Friday, March 18, 2011

Film Review: Battle: Los Angeles

Battle: Los Angeles
Rated PG 13
116 min
Genre: Action | Sci-Fi | Thriller

Aaron Eckhart as S Sgt. Michael Nantz
Ramon Rodriguez as 2nd Lt. William Martinez
Cory Hardrict as Cpl. Jason Lockett
Gino Anthony Pesi as Cpl. Nick Stavrou
Ne-Yo as Cpl. Kevin Harris
James Hiroyuki Liao as L Cpl. Steven Mottola
Bridget Moynahan as Michele

Spoiler Alert: I write about the film here, and I summarize the film including the ending. If you don't want to know how it all comes out in the end, stop reading and go see the film. Otherwise, continue to waste your time.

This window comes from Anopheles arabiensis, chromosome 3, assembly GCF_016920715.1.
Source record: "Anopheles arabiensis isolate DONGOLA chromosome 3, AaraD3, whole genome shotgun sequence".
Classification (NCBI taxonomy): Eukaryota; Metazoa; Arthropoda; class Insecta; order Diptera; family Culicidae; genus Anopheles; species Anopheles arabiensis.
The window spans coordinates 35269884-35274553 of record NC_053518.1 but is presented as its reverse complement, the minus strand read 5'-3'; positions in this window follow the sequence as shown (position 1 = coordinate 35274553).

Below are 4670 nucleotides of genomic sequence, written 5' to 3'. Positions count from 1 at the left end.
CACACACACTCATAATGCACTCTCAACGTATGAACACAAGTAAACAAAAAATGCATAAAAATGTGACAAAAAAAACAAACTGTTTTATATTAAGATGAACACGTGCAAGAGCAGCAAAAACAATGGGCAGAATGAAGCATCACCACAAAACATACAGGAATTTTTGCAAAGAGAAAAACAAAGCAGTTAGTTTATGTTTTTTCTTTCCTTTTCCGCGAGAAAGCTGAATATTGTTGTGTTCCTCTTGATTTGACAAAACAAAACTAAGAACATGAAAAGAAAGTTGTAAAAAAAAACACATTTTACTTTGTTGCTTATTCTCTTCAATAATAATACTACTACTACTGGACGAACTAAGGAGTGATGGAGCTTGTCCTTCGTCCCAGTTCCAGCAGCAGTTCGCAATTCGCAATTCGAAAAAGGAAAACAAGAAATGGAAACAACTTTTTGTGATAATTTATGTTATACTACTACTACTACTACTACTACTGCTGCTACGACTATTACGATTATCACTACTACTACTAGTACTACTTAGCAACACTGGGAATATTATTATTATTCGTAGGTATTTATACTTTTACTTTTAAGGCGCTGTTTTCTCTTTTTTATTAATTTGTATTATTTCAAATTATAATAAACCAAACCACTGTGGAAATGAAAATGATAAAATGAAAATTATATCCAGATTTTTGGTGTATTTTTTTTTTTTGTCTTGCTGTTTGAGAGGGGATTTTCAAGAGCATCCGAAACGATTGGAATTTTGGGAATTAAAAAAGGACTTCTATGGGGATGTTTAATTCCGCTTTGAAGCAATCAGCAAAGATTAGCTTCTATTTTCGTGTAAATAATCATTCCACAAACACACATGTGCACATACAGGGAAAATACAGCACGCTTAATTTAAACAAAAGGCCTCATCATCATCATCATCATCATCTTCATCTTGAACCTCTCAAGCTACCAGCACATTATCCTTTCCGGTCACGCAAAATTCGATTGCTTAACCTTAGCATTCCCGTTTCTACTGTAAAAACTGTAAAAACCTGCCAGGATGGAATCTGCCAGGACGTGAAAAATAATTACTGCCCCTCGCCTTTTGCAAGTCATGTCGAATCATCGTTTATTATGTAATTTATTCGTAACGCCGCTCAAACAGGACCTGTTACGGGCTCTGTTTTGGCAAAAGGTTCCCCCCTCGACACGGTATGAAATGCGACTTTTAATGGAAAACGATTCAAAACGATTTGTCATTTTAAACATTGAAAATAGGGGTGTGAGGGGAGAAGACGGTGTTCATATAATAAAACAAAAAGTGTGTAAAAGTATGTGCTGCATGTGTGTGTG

I haven't seen an action film in a long time, so I went to see Battle: Los Angeles after reading the reviews on Rotten Tomatoes. I note that 32% of the official Rotten Tomatoes staff liked it, while 64% of the voting public liked it. I'm betting that the producer of the film along with everyone else directly involved in profit sharing care more about the proletariat than they do about a bunch of approved critics who have little better to do than regurgitate whatever they read in the New York Times or Chicago Tribune. As of today, the film has grossed $35,000,000 and that's a lot of dead presidents.

The deal is that scientists (who else?) discover a swarm of meteors that appear suddenly on the edge of our solar system and begin converging on the third planet. That would be us, genius. Just as everyone at the bar is ignoring CNN, scientists announce that instead of slamming into the third planet the meteor swarm is slowing up and taking aim – at us. The invasion is on.